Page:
Monday, August 17, 2009

Exit, voice and Alinsky 

Based in large part on a post written that morning by Joel Rosenberg called "Obama's Getting Alinskied" and after talking about this with Joel in the green room, my Final Word episode (hour 1, hour 2) from August 8 carried the theme forward, that there's nothing inherently left-wing in Alinsky's Rules for Radicals. It's a schematic for running popular opposition. Anyone can play.

Last night, Andrew Breitbart joined in.
In fact, one could make the argument that the Republican Party, usually slow on the uptake, has finally figured it out. There are no major Republican targets out there opposing Mr. Obama and his aggressive agenda. The conservative movement appears leaderless, but perhaps for the best.

Maybe that is the strategy: Standing back and letting the Obama machine flail in its pursuit of its next victim.

A grass-roots movement of average Americans has stood up, making it extremely difficult to isolate and demonize an individual.

Mr. Alinsky noted in "Rule 12" that it is difficult to go after "institutions." And attacking "tea baggers" and "mobs" has only created more resistance and drawn attention to the left's limited playbook. Even Americans expressing their constitutionally protected right to free speech are open game.

Now that many people are Googling the Alinsky rule book and catching up with the way Chicago thugs play their political games, Mr. Obama and the Fighting Illini are going to be forced to create new rules - or double down on the old ones.
And everyone is joining the Alinsky vanguard.

Margaret Martin, my colleague at the Minnesota Free Market Institute and the only person that can keep David Strom in line (barely), wrote a couple of posts about my show that I should have responded to before now. Rather than a long hashing of her points, I think we can argue from her second point that because we have voice, we should use that and stop it with the mob.
But I am reminded of the concept of logos (ideas conveyed in speech) that separates adults from children and humans from animals. A baby with a full diaper can scream and cry but can't communicate it's discomfort in any useful way. Likewise a wounded animal. We aren't animals or pre-verbal children. We have logos. (Despite what you may think of the public education system.) And we don't have to act like a mob, we are citizens.
Interestingly, logos has been at the heart of a series of increasingly interesting writings by the ever-interesting Arnold Kling (which is in fact what inspired me to write after Margaret's first post "what is this democracy of which you speak?") The fisrt post that caught my eye includes this:
The exercise of voice, including the right to vote, is not the ultimate expression of freedom. Rather, it is the last refuge of those who suffer under a monopoly. If we take it as given that the political jurisdiction where I reside is a monopoly, then perhaps I will have more influence over that monopoly if I have a right to vote and a right to organize opposition than if I do not. However, as my forthcoming Unchecked and Unbalanced argues, the reality is that the amount of influence I have is shrinking while the scope of the monopolist is growing.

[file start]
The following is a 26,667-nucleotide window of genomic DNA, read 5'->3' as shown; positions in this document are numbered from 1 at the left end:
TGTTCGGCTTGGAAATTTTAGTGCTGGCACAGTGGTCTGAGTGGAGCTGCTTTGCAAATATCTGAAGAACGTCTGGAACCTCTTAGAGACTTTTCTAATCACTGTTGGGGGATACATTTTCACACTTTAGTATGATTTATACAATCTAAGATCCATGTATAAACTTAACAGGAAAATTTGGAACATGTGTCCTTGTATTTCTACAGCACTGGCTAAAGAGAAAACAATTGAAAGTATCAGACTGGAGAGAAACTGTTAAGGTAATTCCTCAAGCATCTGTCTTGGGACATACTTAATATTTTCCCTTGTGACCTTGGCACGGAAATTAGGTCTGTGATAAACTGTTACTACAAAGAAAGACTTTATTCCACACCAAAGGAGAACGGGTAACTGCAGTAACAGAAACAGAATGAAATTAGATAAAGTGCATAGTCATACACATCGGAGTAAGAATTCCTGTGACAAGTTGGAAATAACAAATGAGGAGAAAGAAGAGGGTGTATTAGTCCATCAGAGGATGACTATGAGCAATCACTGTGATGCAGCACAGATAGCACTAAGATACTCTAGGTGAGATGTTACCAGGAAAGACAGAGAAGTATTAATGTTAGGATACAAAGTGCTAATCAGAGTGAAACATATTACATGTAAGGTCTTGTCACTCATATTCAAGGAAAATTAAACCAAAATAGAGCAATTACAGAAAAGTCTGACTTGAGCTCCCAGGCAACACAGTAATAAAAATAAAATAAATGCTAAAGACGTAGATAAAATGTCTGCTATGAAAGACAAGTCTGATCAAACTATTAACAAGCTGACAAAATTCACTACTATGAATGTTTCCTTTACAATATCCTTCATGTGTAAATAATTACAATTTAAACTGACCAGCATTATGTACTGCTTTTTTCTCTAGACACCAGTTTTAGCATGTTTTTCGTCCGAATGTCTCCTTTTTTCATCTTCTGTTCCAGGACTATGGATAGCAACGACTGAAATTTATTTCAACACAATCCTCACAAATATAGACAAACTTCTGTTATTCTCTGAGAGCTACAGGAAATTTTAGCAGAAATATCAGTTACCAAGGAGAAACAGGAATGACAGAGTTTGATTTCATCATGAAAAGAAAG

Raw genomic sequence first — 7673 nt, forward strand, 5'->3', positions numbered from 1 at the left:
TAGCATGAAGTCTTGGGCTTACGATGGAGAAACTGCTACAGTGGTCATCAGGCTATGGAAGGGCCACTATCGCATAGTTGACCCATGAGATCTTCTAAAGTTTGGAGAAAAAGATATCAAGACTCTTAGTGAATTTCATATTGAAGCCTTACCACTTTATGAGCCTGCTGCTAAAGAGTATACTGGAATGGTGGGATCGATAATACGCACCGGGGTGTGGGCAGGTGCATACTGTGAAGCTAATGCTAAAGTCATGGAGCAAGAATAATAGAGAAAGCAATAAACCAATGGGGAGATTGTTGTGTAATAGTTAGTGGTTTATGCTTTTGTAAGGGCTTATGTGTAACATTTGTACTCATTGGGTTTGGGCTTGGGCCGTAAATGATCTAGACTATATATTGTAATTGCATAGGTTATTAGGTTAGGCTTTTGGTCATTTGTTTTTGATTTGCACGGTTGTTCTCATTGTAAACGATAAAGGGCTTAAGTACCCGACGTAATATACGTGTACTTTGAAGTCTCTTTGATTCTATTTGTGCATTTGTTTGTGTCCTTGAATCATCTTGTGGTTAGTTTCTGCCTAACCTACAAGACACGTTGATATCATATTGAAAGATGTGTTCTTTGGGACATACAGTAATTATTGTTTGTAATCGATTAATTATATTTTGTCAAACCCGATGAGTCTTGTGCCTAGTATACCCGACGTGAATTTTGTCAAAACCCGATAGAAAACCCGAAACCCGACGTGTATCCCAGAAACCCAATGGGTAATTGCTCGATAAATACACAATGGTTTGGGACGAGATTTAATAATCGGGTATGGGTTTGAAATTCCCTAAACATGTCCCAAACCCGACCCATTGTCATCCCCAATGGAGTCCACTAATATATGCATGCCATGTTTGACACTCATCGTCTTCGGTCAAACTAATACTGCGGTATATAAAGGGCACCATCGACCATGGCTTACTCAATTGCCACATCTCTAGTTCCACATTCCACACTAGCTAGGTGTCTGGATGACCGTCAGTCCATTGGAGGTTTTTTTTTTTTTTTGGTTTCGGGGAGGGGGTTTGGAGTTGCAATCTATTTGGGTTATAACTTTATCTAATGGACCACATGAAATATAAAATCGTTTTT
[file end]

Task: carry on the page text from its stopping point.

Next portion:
We suffer from monopoly in many places. Because our government grows larger and stronger, and because we do have an option to exit (in a Hirschman sense), we are left with voice. Ways to make voice more effective will be preferred, and that is what Alinsky offered his followers. The right has simply adopted George C. Scott's line from Patton: "Rommel, you magnificent bastard, I read your book!"

But in fact, Kling notes today, it is the conservative movement that is left to support democracy.
[N]ot many people like democracy. Progressives like to think that they use "the people" to fight special interests, but what progressives really want is government by elite technocrats, like the Fed or the IMAC (a proposed independent commission to set health care policy). Recently on this blog, I have argued that libertarians should favor exit rather than voice as a check on government.

If the P's and the L's don't really want democracy, then who does? At this point, the C's probably are more in favor of democracy than anyone else. We've had democracy for a long time, so keeping democracy is the conservative position.

Real freedom would be to break the employer-based link to health insurance -- something the Obama plan does nothing to solve -- and to permit you to choose and pay for health insurance like you pay for anything else. You need to solve the incentive problem, as even Democrats and organic food vendors seem to agree. But it appears nobody wants that solution either.

Real freedom, Kling says, is the absence of monopoly. Brad Taylor puts it more fittingly to this post: "exit can give you any other freedom, including voice." But with exit comes personal responsibility, and it's thus not surprising that people still want to have health care without paying for it. Getting something for nothing is better than getting something by paying for it for those who think individually rather than systemically. I am curious therefore how many of the people speaking out are willing to use exit, and accept the responsibility that comes from it?

Not that I expect exit to be available anytime soon...

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